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Assessment of subtle cognitive impairment in stroke-free patients with carotid disease.

Martinić-Popović I, et al. Acta Clin Croat. 2009.


Carotid disease is a known risk factor for stroke and stroke is a known risk factor for cognitive impairment, but relation between carotid artery stenosis and cognitive function in asymptomatic individuals is less clear. Most patients have only minor complaints of cognitive dysfunction and assessment with usual tests is not sensitive enough. The study included 26 stroke-free patients (15 male and 11 female), mean age 66.3 +/- 8.7 years, with advanced internal carotid artery stenosis or/and occlusion (ICAs/o). Left ICAs/o was present in 11, right ICAs/o in eight, and bilateral ICAs/o in seven patients. History was taken and assessment of risk factors, brain CT scan and neurologic examination were performed. Cognitive functions were tested by use of Mini Mental State Examination (MMSE) and Montreal Cognitive Assessment (MoCA). All patients were asymptomatic, except for two patients that presented with repeated transient ischemic attack (TIA). In all subjects median MMSE scores were within the normal range (27.5; IQ range 25-29), while mean MoCA scores were abnormal (22.6 +/- 3.4). Patients with left ICAs/o scored slightly better on MoCA (22.9 +/- 3.3) than patients with right ICAs/o (22.4 +/- 4.0). Delayed recall MoCA subtest was impaired in 22/26 patients and visuospatial subtest in 23/26 patients; however, there was no statistically significant difference according to the side of ICAs/o. Patients with the presence of one or two risk factors scored lower on visuospatial/executive MoCA subtests (P = 0.018) as compared with patients with multiple risk factors. MoCA proved to be a sensitive tool for assessment of mild cognitive changes in stroke-free patients with advanced ICAs/o. Decline was most pronounced in visuospatial, executive and short-memory functions.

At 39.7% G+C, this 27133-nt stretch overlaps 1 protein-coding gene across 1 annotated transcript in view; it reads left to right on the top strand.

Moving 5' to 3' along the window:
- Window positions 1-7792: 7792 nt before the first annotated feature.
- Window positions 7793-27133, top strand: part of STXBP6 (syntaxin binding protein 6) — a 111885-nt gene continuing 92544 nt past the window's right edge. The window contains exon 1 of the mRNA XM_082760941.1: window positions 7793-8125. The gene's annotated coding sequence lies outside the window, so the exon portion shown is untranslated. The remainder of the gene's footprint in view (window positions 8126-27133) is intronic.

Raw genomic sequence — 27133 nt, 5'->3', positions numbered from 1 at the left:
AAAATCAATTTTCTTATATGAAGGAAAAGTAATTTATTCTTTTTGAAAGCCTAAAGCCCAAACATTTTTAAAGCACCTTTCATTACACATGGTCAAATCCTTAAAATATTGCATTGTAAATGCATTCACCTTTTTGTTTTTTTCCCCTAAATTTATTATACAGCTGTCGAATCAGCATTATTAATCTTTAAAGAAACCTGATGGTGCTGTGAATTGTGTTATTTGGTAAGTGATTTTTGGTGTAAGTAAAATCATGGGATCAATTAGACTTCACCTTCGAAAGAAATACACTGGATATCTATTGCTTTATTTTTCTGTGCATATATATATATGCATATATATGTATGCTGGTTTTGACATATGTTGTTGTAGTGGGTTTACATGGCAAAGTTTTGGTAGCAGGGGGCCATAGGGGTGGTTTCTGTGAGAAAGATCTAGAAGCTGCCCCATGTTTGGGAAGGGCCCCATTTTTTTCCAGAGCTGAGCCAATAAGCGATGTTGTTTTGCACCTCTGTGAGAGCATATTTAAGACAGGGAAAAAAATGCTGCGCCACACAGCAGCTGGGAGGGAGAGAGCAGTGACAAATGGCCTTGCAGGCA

20055242 [PubMed - indexed for MEDLINE]
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